House Prices: The Long View

There was an interesting post at Debit vs. Credit two days ago suggesting that now may not be the time to buy a house. The gist of the argument was that house prices still have a way to go before they return to normal. This was illustrated with a chart of median new home prices as a ratio to median income since 1963. That’s not the most ideal set of data to use, for reasons that I will spare you.

The most useful measure of house prices are the S&P/Case-Shiller Home Price Indices. They only go back to 1987, but one of the co-inventors of the index, Robert Shiller, has chained together other useful house indexes to patch up a composite going back to 1890. (This is the third post that has mentioned Prof. Shiller in the past month. Just coincidence, I swear.)

I downloaded the data from his site, updated and cleaned up a few things, and produced the following chart, showing the inflation-adjusted sale price index for existing homes since 1890.

If you’ve never seen something like this before, you may be experiencing some shock and confusion. This is normal. Just keep breathing deeply. You thought house prices went up over time, didn’t you? Well, they do, but mostly because of inflation. Recent experience excepted, house prices are generally flat over long periods of time once inflation is factored out.

A few other observations worth making:

1) The last index value in this chart (which is for November 2008) is 144.0, still 13% higher than the 1989 peak of 127.4. That does suggest that we have a little more to go, or at least did as of November. On the other hand, it’s already down 40% from the 2005 peak of 202.5, so the worst may be behind us.

2) The recent run-up in house prices actually began in 1996. (From 1996 to 2005 real prices went up 86%.) It may not have gotten weird enough to be noticed in the media until the last years of the boom, but the index began hitting all-time highs as early as 2000. I mention this because it’s currently fashionable to blame the low interest rates of 2003-04 for the housing bubble. They sure didn’t help, but the worst you can say is that they were gasoline thrown on an already blazing fire.

3) As impressive as the 1996-2005 run up is, it is not entirely out of the ordinary. From 1942 to 1947, real house prices went up 60%, which is the best five year run in history. Further, prices pretty much stabilized after that and did not give back very much of the gain. This needs to be pointed out to those who say, in hindsight, that of course house prices had to fall after 2005, because the rapid gains made in years before were just unsustainable.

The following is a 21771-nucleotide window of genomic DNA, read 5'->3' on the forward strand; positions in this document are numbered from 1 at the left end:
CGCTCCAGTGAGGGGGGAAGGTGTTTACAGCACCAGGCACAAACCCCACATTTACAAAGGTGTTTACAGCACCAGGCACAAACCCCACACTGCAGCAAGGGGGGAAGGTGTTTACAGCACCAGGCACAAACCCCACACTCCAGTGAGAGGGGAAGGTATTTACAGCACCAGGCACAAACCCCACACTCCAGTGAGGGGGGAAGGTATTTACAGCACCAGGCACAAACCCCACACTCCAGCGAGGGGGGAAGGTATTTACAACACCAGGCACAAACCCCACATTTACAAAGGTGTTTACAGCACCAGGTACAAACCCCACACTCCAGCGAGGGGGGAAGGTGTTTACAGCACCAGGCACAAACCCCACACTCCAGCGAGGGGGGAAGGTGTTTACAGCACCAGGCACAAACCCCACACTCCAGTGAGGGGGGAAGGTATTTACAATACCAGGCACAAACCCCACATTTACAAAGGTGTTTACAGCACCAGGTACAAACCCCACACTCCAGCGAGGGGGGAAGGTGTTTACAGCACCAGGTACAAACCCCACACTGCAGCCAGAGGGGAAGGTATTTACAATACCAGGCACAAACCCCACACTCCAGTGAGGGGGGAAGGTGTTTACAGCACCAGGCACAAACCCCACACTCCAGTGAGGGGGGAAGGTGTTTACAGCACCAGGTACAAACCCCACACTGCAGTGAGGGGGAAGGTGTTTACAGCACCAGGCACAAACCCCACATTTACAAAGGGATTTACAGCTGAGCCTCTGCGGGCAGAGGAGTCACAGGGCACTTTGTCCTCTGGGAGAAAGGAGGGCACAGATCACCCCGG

So is this a good time to buy a house? That depends. Do you need one to live in? There are many factors to consider, including interest rates, tax breaks and other incentives from the government, and local market conditions. (It is worth stating the possibly obvious that the chart above is a national average. Specifics of a particular area may differ both in the short and long run.)

But if you are looking at a house as a possibly shrewd investment, something you can buy cheap now and sell dear later on, you are likely to be disappointed. Even if the crisis were over today, and house prices returned to their pre-bubble habits, the normal state of things is that they don’t go up very much.


  • By Sara Paul, July 20, 2010 @ 7:04 pm

    As a Realtor, thanks for pointing out that home ownership is first of all: shelter, a place to retire or raise a family, or start your life, etc.; and secondly: a long term investment. Too many people were seeing their homes not as secure shelter but an ATM machine. If people would just go back to 20% down, they could ride the waves of the economy and if life changes, they can get out.

  • By Michael Covington, August 2, 2010 @ 9:40 am

    Interesting. My impression is that the quality of houses went down in the 1920-1940 period (lots of small, hastily built ones, most no longer standing), and there may have been a modest rise in quality after 1980, which would explain why the graph goes down and up a bit. But certainly no sharp rise in quality in the 1990s.

  • By robb, March 10, 2011 @ 3:45 pm

    Good article. I think the most recent bubble was different from the 40′s in that the rapid increase from 42 to 47 took house prices from below average in 42 back up to a little above average in 47, while in the increase from 96 to 05, prices started a little above average in 96 and went to ridiculous levels in 05. I think this means we still have a long way to go down.

  • By Maple Leaf, May 5, 2011 @ 11:24 am

    I just bought a small condo, after much tortured deliberation. I needed a place to live and rents in Seattle are rising so owning seemed a better option. I don’t regret it. My mortgage (with dues and taxes) equals the same as rent. When I bought, I calculated what I could afford and stuck with that. My mortgage interest is tax-deductable so it’s a win-win situation. Because I purchased smart, I can still put money in savings. I agree with Sarah. Homes are purchased to be homes. If you get to the point where you’re borrowing on your home, it’s probably down hill from there.

  • By Marsha Killington, Colonial Heights VA, May 14, 2011 @ 4:06 pm

    Housing costs need to include taxes, insurance, and (most of all) the costs of maintenance and upgrades to be comparable. My own house costs between 5 and 10% of its value each and every year just to maintain and replace things like roofing, HVAC systems, driveways, landscaping, masonry repointing, painting inside and out, not to mention colossally expensive upgrades like kitchens and baths just to maintain an average condition for my neighborhood–else the house is unsalable even in a normal market. Caveat emptor!

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